Michigan State Head Coach Mark Dantonio's Mantra, "There is no “I” in Team" Leads Way to Success

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All of the smiles around Spartan Football tell the story of the confidence level and the team atmosphere.  Photo courtesy of Bill Marklevits.

All of the smiles around Spartan Football tell the story of the confidence level and the team atmosphere. Photo courtesy of Bill Marklevits.


There is no “I” in “team.”

While that maxim tends to be a tad overused, it still rings true in most instances – and I’m not even talking about the players; I’m speaking of the coaching staff.

Michigan State’s coaching staff has for the most part stayed the same since Mark Dantonio and his regime came to East Lansing from Cincinnati in 2007. There have been a couple coaches who have departed, more in terms of garnering higher positions at other football programs (Dan Enos, Don Treadwell). But for the most part, the staff has been the one constant in the changing of the guard at MSU. Sometimes, when recruiting is so vividly magnified, the makeup of the coaching staff becomes overlooked.

This isn’t the case for the Spartans.

“The first thing you can do as a head football coach is hire a great staff,” Dantonio told Spartan Nation Radio. “Your staff is really gonna emulate what you expect, and there’s a loyalty that’s got to be built in your staff to your program and your head football coach – but that goes the other way too. It’s gotta go from the head coach to the staff as well, because things aren’t always gonna be perfect.

“But if you can hire a good staff to care about individuals, an intelligent group of people that are problem-solving and innovative and good teachers in the classroom, those are the things which really set you apart from everywhere else.”

The two coaches mentioned earlier, Enos and Treadwell, are actually the only two coaches who have left the program since 2007. The rest of the coaches have stayed and helped continue to build the program into what it has become, which is one with lofty expectations year in and year out. That’s not a knock on Enos and Treadwell; it speaks more of the continuity between the men who run the program and what other programs around the nation think of the coaches in East Lansing.

Dan Roushar has stepped in as the team’s new offensive coordinator in replacement of Treadwell, and he has already drawn rave reviews from his players and his cohorts on the coaching staff. Pat Narduzzi now goes into his fifth year as MSU’s defensive coordinator, a role in which he has improved steadily since he first arrived in what now seems many years ago. When speaking of Narduzzi and what has made him so successful, Dantonio used the phrases: “attention to detail, enthusiasm, very intelligent, extremely hard worker.”

“Players really enjoy being coached by (Narduzzi),” Dantonio said. “He’s a guy that leaves no stone unturned. He’s an aggressive personality and I think our players gravitate towards that.”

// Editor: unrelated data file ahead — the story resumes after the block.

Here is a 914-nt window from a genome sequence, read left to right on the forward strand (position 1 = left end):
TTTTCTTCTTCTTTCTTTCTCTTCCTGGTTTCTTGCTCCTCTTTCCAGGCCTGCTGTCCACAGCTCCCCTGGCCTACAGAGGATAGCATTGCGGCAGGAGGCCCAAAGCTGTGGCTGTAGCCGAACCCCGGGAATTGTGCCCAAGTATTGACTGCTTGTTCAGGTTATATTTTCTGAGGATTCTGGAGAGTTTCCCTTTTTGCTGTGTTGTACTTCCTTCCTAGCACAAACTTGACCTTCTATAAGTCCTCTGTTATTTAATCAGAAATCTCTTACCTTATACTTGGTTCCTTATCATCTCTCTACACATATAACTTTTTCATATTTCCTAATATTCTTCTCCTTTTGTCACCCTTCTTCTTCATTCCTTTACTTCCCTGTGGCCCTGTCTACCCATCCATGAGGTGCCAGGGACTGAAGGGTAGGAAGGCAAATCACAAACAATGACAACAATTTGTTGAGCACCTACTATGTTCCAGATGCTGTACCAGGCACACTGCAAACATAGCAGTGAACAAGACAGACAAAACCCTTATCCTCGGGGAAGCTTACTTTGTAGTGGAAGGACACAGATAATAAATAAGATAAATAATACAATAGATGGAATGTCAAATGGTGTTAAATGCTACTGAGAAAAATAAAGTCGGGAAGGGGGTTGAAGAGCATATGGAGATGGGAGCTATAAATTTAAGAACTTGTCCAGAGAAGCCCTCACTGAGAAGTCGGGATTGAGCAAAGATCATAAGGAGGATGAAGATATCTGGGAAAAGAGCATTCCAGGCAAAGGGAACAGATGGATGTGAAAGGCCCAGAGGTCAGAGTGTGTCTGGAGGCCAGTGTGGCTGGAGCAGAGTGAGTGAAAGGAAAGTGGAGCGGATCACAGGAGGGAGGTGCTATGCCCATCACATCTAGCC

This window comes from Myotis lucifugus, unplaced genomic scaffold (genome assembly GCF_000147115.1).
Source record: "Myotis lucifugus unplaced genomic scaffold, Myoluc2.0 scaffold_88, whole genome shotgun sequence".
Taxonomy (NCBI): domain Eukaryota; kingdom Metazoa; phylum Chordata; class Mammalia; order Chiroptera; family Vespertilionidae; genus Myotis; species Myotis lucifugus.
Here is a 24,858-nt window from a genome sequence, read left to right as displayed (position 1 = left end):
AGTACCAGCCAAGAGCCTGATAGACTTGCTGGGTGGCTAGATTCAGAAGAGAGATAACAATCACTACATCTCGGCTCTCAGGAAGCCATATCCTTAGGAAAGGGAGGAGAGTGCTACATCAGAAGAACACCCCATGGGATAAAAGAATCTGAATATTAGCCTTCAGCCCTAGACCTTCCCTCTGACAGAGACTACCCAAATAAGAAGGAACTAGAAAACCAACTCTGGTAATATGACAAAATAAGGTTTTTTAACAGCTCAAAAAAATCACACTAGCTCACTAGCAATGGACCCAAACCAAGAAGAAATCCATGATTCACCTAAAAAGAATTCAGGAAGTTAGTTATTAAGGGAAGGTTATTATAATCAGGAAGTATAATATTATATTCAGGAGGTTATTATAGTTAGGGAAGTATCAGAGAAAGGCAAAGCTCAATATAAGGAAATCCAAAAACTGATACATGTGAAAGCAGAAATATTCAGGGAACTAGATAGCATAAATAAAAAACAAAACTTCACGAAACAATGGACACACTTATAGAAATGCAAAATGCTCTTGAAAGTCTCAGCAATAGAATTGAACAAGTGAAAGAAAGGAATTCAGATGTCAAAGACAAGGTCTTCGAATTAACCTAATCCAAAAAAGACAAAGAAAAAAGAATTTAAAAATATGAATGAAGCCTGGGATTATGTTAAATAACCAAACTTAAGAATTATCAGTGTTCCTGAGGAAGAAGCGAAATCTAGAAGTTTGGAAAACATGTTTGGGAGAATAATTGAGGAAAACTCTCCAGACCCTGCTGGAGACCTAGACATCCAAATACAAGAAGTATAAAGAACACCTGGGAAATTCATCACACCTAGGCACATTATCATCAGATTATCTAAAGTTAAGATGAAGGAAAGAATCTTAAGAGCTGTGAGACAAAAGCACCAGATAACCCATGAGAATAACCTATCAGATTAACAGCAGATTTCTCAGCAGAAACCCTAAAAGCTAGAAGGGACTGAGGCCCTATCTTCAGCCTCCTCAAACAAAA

Dantonio is also quite fond of Roushar and his ability to step into different coaching roles and succeed. It is that consistency and versatility that earned him the offensive coordinator position to begin with, and that decision did not seem like a struggle – at least for Dantonio.

“He’s coached almost every position on the offense at the Division I level,” Dantonio said of Roushar. “He’s coached quarterbacks before, he’s coached tight ends before, the offensive line, he’s coached running backs before. So, he’s been all over the place in terms of experiences he has as an offensive football coach. He’s an excellent teacher in the classroom. He brings a very mature outlook to our offense.

“One of the biggest things I can say about coach Roushar -- one of the most impressive things -- is that I’ve seen how he handled the Arthur Ray situation; going to Chicago, the concern and care that he took with Arthur Ray and his family when he was no longer playing football. You just don’t see that sometimes.”

Whenever a head football coach of a major Division I football program has loyalty at every side he turns, it brings the staff closer and creates a stronger bond. Michigan State continues to build from the ground up, not just in terms of recruiting talented athletes but also teaching them to become better men on and off the field.

That is a trait that can only be taught by men who have lived through the good and the bad, who have more experience with the harsh realities which sometimes plague the human spirit. Adversity is an aspect most programs deal with on an every-day basis, but to learn from adversity and use it as a positive is a whole other stepping stone to success.

Mark Dantonio and his staff are the pillars which keep the football population from floundering, and they know how to do this because they treat one another the same way.